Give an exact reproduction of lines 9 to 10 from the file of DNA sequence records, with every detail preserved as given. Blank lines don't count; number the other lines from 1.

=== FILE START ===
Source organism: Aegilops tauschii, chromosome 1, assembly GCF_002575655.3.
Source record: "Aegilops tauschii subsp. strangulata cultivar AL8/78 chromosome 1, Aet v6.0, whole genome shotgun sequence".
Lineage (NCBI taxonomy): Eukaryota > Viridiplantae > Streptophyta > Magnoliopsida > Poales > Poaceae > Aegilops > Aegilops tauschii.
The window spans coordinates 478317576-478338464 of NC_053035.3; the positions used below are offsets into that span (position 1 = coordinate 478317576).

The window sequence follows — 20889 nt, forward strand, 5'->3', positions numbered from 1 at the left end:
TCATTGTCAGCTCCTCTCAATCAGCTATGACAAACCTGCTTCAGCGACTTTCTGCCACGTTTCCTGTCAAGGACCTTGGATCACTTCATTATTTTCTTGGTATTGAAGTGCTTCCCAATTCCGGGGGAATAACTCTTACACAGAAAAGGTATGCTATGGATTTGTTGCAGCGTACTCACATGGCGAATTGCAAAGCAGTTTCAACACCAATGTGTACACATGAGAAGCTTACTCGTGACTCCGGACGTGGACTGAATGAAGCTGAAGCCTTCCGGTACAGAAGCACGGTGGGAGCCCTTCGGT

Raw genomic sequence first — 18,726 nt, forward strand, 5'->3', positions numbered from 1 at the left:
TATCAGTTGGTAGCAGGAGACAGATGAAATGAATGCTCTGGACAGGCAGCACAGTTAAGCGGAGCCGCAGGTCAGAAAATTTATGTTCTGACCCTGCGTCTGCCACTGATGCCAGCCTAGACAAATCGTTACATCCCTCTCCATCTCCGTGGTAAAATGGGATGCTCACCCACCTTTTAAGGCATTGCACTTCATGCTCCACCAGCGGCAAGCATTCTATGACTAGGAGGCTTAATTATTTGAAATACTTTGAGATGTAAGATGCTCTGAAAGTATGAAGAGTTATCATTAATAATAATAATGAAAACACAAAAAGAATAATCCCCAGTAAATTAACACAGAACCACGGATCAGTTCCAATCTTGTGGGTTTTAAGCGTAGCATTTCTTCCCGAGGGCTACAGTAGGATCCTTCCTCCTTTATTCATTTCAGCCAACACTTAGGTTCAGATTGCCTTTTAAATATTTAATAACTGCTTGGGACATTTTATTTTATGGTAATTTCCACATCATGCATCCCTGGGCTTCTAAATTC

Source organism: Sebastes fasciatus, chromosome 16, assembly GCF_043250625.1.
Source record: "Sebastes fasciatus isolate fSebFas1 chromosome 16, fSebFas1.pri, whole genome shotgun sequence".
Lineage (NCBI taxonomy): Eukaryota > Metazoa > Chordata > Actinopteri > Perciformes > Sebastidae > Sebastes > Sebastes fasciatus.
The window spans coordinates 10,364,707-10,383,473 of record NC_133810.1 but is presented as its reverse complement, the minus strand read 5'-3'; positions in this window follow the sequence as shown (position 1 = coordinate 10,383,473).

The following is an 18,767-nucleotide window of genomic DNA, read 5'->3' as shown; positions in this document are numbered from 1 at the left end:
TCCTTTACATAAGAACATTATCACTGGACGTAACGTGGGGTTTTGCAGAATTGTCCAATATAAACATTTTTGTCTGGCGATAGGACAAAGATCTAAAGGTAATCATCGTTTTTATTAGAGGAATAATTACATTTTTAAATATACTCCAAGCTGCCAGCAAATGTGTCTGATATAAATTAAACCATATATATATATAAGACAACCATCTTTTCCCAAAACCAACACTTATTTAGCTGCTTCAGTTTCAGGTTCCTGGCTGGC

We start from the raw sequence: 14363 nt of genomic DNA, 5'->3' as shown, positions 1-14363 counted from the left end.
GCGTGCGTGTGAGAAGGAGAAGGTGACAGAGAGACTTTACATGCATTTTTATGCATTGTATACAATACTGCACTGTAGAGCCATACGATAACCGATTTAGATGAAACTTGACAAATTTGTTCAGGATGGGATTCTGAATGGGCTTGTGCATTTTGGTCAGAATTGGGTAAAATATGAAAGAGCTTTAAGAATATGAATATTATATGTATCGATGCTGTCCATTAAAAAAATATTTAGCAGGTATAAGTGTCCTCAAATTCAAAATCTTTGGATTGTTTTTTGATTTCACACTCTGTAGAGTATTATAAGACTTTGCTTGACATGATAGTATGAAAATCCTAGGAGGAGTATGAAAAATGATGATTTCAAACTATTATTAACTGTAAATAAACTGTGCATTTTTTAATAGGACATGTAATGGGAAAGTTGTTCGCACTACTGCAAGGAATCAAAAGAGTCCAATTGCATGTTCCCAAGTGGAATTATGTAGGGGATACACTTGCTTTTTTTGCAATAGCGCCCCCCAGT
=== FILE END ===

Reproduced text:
Source organism: Sebastes fasciatus, chromosome 16, assembly GCF_043250625.1.
Source record: "Sebastes fasciatus isolate fSebFas1 chromosome 16, fSebFas1.pri, whole genome shotgun sequence".